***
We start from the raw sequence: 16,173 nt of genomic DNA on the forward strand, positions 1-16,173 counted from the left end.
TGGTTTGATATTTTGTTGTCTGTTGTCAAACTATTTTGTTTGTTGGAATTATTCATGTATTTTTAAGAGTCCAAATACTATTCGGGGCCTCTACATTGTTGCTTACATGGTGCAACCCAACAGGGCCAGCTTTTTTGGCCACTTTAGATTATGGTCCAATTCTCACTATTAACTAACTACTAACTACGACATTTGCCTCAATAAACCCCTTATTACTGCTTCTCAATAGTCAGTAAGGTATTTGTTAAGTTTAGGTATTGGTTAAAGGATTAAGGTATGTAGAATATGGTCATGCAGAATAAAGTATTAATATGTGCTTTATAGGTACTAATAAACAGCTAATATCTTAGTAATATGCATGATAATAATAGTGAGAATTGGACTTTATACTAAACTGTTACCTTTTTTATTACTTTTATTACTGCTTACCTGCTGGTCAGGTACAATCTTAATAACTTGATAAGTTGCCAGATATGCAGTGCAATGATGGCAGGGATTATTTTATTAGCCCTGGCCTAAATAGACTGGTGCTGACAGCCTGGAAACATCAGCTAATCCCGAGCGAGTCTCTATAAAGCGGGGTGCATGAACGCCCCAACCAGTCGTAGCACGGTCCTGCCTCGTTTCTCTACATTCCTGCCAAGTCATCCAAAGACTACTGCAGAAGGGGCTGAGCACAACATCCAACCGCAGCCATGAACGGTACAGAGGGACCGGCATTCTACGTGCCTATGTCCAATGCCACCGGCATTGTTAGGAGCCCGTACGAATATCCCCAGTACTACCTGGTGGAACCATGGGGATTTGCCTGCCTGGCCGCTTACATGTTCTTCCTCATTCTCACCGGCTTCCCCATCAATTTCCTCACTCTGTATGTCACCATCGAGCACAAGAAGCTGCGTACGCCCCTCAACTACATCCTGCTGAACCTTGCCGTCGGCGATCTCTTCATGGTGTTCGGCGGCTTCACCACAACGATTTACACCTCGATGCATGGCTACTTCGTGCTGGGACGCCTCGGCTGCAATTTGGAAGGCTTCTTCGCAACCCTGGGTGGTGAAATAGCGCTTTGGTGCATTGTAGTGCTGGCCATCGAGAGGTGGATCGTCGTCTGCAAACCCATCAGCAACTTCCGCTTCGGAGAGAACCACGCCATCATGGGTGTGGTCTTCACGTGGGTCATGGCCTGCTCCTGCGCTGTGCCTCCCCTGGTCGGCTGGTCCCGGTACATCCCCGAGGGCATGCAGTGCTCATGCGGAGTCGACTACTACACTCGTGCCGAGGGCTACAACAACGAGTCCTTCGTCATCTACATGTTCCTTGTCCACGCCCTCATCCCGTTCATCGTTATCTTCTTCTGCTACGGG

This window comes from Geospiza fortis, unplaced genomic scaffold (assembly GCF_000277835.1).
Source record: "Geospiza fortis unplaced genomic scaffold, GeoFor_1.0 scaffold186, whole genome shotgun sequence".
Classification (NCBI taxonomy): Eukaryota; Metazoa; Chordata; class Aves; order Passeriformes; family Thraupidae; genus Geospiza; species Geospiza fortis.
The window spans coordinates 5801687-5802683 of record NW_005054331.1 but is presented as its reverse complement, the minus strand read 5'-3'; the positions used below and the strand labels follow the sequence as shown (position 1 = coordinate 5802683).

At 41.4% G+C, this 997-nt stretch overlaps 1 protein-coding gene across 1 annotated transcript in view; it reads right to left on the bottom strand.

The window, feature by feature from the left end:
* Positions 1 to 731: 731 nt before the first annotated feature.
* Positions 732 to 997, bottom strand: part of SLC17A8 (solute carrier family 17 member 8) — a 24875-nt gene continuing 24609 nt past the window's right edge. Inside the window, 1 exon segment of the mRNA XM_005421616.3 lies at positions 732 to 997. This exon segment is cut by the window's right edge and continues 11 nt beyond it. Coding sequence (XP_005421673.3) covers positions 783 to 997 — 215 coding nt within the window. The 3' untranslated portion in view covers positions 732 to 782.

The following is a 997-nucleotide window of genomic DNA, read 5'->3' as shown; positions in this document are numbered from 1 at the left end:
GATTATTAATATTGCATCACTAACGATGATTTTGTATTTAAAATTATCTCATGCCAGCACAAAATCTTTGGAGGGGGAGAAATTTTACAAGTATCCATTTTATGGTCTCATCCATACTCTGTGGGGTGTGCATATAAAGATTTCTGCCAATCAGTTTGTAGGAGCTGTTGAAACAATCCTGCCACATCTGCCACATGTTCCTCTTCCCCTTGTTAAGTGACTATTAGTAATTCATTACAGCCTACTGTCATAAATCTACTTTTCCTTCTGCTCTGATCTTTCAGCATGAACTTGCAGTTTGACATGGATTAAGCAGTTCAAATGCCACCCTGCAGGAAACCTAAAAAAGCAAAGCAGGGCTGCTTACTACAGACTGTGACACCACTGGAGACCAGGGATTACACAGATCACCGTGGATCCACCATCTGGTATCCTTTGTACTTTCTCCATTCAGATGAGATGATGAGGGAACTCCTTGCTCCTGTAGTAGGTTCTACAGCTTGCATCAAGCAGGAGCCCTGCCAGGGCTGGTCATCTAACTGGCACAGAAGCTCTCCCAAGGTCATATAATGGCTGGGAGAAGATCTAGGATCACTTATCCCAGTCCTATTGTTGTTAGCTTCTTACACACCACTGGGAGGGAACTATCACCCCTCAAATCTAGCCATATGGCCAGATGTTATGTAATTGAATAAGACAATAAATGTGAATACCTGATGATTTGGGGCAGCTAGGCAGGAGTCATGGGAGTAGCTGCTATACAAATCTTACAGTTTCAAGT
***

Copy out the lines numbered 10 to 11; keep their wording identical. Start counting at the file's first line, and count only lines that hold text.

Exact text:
* Positions 732 to 997, bottom strand: part of SLC17A8 (solute carrier family 17 member 8) — a 24875-nt gene continuing 24609 nt past the window's right edge. Inside the window, 1 exon segment of the mRNA XM_005421616.3 lies at positions 732 to 997. This exon segment is cut by the window's right edge and continues 11 nt beyond it. Coding sequence (XP_005421673.3) covers positions 783 to 997 — 215 coding nt within the window. The 3' untranslated portion in view covers positions 732 to 782.

The following is a 997-nucleotide window of genomic DNA, read 5'->3' as shown; positions in this document are numbered from 1 at the left end: